BACKGROUND Intrahepatic cholangiocarcinoma (ICC) can be incidentally diagnosed after liver transplantation (LT). We investigated the clinicopathological features of LT recipients with ICC and compared prognosis with that of the control group. MATERIAL AND METHODS We identified 16 recipients with ICC in our institutional database. The propensity score-matched control group comprised 100 ICC patients who underwent hepatic resection (HR). RESULTS ICC incidence was 0.5% in all adult LT patients and 1.2% in adult recipients with primary liver cancer. Mean age was 58.0±4.8 years and 15 were male. All ICCs were diagnosed incidentally in the explanted livers. Mean ICC tumor diameter was 2.5±1.1 cm and 14 recipients had a single tumor. Tumor stages were I in 9, II in 5, and IV in 2. Concurrent second primary liver cancer was detected as hepatocellular carcinoma in 7 and combined hepatocellular carcinoma-cholangiocarcinoma in 1. Tumor recurrence and patient survival rates were 56.2% and 81.3% at 1 year and 78.1% and 52.4% at 5 years, respectively. Presence of second cancer did not affect tumor recurrence (p=0.959) or patient survival (p=0.737). All 3 patients with very early ICC did not show ICC recurrence. Compared with the control group, the tumor recurrence rate was higher after LT (p=0.024), but this difference disappeared after analysis was confined to recipients with ICC alone (p=0.121). Post-recurrence survival was not different after HR and LT (p=0.082). CONCLUSIONS ICC is rarely diagnosed after LT and half of such patients have second liver cancer. Post-transplant prognosis of ICC is poor except for very early ICC; thus, strict surveillance is mandatory.
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http://dx.doi.org/10.12659/aot.901504DOI Listing
January 2017

Longterm prognosis of combined hepatocellular carcinoma-cholangiocarcinoma following liver transplantation and resection.

Liver Transpl 2017 03;23(3):330-341

Division of Hepatobiliary Surgery and Liver Transplantation, Department of Surgery, University of Ulsan College of Medicine, Seoul, South Korea.

Combined hepatocellular carcinoma-cholangiocarcinoma (cHCC-CC) is a rare disease. We investigated the clinicopathological features of cHCC-CC and compared the longterm outcomes following liver transplantation (LT) and hepatic resection (HR). We identified 32 LT patients with cHCC-CC through an institutional database search. The HR control group (n = 100) was selected through propensity score-matching. The incidence of cHCC-CC among all adult LT patients was 1.0%. Mean patient age was 53.4 ± 6.7 years, and 26 patients were male. Thirty patients had hepatitis B virus infection. All patients of cHCC-CC were diagnosed incidentally in the explanted livers. Mean tumor diameter was 2.5 ± 1.3 cm, and 28 patients had single tumors. Tumor stage was stage I in 23 and II in 9. Concurrent hepatocellular carcinoma (HCC) was detected in 12 patients with stage I in 5 and II in 7. Mean tumor diameter was 1.9 ± 1.2 cm, and 5 had single tumors. Tumor recurrence and survival rates were 15.6% and 84.4% at 1 year and 32.2% and 65.8% at 5 years, respectively. Patients with very early stage cHCC-CC (1 or 2 tumors ≤ 2.0 cm) showed 13.3% tumor recurrence and 93.3% patient survival rates at 5 years, which were significantly improved than those with advanced tumors (P = 0.002). Tumor recurrence and survival rates did not differ significantly between the LT and HR control groups (P = 0.22 and P = 0.91, respectively); however, postrecurrence patient survival did (P = 0.016). In conclusion, cHCC-CC is rarely diagnosed following LT, and one-third of such patients have concurrent HCC. The longterm posttransplant prognosis was similar following LT and HR. Very early cHCC-CC resulted in favorable posttransplant prognosis, thus this selection condition can be prudently considered for LT indication. Liver Transplantation 23 330-341 2017 AASLD.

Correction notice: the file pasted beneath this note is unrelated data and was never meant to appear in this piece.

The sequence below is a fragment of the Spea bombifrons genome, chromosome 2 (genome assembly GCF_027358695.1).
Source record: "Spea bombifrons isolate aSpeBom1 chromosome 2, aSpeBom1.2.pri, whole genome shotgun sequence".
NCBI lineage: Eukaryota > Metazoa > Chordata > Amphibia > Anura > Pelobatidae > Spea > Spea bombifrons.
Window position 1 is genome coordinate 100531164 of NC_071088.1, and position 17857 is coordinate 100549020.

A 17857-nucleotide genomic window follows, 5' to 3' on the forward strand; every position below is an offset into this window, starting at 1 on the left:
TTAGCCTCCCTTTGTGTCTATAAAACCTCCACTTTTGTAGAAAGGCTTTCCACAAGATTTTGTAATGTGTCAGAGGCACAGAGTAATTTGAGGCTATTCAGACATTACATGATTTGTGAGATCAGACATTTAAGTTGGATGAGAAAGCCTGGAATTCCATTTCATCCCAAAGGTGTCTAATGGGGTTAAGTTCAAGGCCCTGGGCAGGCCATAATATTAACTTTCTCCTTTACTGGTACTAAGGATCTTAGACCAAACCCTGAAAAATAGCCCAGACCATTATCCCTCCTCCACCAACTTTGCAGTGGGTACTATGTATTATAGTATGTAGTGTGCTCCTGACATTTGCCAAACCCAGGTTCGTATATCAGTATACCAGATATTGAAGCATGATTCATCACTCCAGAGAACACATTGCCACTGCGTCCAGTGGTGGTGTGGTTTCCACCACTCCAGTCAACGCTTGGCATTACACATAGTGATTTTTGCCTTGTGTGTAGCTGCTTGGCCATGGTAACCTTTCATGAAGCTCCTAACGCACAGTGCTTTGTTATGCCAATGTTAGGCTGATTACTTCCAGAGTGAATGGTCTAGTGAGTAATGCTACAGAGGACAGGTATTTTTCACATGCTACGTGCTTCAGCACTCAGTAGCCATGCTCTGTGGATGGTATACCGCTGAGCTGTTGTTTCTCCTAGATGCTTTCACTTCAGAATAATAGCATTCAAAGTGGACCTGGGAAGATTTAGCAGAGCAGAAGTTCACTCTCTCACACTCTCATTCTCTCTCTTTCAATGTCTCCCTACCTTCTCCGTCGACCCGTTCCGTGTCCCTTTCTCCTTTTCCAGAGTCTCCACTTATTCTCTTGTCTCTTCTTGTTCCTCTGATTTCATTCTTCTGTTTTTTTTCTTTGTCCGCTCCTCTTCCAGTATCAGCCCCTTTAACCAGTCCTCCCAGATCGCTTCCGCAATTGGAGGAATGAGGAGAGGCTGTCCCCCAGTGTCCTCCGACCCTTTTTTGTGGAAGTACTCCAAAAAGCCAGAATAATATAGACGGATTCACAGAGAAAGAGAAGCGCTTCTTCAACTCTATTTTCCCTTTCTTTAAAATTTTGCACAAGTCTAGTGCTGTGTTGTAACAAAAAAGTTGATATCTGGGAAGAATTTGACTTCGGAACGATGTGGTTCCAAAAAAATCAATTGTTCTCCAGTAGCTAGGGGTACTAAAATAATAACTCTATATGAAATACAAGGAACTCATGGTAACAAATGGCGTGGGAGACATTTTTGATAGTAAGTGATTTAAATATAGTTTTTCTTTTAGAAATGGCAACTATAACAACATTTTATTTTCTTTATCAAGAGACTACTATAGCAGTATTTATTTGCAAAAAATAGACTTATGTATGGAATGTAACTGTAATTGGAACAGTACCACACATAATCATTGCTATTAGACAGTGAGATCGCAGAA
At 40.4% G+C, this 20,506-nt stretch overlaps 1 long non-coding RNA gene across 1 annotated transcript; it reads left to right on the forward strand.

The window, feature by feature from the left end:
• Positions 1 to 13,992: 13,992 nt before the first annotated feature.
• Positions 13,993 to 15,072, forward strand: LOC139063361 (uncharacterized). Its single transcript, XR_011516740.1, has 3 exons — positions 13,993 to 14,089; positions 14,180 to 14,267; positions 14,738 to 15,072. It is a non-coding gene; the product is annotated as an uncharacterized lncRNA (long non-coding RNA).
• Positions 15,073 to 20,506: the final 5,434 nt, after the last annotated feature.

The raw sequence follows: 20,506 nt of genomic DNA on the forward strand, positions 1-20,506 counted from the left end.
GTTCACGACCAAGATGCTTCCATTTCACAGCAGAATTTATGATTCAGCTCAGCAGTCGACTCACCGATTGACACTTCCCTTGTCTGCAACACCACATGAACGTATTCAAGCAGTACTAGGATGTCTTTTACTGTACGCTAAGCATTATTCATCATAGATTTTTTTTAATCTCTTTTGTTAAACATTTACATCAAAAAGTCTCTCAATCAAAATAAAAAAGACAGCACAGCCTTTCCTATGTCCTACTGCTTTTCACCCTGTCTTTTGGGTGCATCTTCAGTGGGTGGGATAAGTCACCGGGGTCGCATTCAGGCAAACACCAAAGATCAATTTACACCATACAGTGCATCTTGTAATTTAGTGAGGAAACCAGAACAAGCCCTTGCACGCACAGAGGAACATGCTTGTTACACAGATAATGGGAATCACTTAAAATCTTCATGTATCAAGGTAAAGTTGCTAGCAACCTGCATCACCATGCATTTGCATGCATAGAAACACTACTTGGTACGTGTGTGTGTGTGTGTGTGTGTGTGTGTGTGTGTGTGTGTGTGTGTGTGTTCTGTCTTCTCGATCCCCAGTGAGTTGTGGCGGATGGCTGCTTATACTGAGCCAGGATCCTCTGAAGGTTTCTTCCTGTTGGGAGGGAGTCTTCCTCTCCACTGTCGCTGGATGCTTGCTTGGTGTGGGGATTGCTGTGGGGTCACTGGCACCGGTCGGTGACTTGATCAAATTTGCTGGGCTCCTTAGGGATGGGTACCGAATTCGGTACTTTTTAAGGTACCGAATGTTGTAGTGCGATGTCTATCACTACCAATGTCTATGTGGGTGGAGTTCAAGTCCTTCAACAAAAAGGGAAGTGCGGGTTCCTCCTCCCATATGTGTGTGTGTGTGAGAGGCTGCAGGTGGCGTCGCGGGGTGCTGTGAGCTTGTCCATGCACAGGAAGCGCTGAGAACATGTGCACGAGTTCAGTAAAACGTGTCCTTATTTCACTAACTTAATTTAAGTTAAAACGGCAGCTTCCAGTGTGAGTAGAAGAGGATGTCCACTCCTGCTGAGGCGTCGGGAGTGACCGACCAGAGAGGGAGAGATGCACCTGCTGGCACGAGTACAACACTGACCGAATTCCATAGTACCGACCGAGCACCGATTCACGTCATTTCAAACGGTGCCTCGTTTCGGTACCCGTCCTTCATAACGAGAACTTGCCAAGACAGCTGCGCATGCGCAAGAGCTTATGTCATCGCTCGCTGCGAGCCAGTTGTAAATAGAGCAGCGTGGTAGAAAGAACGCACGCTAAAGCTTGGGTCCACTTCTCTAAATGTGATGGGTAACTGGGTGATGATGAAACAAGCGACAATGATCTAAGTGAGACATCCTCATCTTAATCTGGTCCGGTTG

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http://dx.doi.org/10.1002/lt.24711DOI Listing
March 2017

Portal vein stenting as a significant risk factor for biliary stricture in adult living donor liver transplantation.

Hepatobiliary Pancreat Dis Int 2016 Oct;15(5):480-486

Division of Hepatobiliary Surgery and Liver Transplantation, Department of Surgery, Asan Medical Center, University of Ulsan College of Medicine, 88 Olympic-ro 43 gil, Songpa-gu, Seoul 05505, Korea.

Background: Although perioperative portal vein (PV) stent implantation is an effective treatment for steno-occlusive disease in adult living donor liver transplantation (LDLT) recipients, we experienced high incidence of biliary anastomotic strictures (BAS) after PV stenting. In this study, we sought to clarify the relation between BAS and PV stenting and to suggest the possible mechanism of BAS and measures to reduce its incidence.

Methods: We retrospectively analyzed 44 LDLT recipients who underwent PV stent implantation across the line of PV anastomosis regardless of the location of steno-occlusion (stent group) and their matched controls (non-stented LDLT recipients, n=131).

Results: The incidence of BAS was higher in patients in the stent group than that in the control group (43.2% vs 17.6%, P=0.001). Cumulative 6-month and 1-, 2- and 5-year BAS rates were 31.8%, 34.1%, 41.4% and 43.2%, respectively, in the stent group and 13.0%, 13.8%, 16.1% and 17.8%, respectively, in the control group (P=0.001). Multivariate analysis revealed that PV stenting was an independent risk factor for BAS.

Conclusions: Although PV stent implantation is a reliable treatment modality for steno-occlusive PV in adult LDLT recipients, innovative methods to prevent the PV stent from crossing the line of PV anastomosis may be necessary to reduce the incidence of postoperative BAS.
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http://dx.doi.org/10.1016/s1499-3872(16)60126-1DOI Listing
October 2016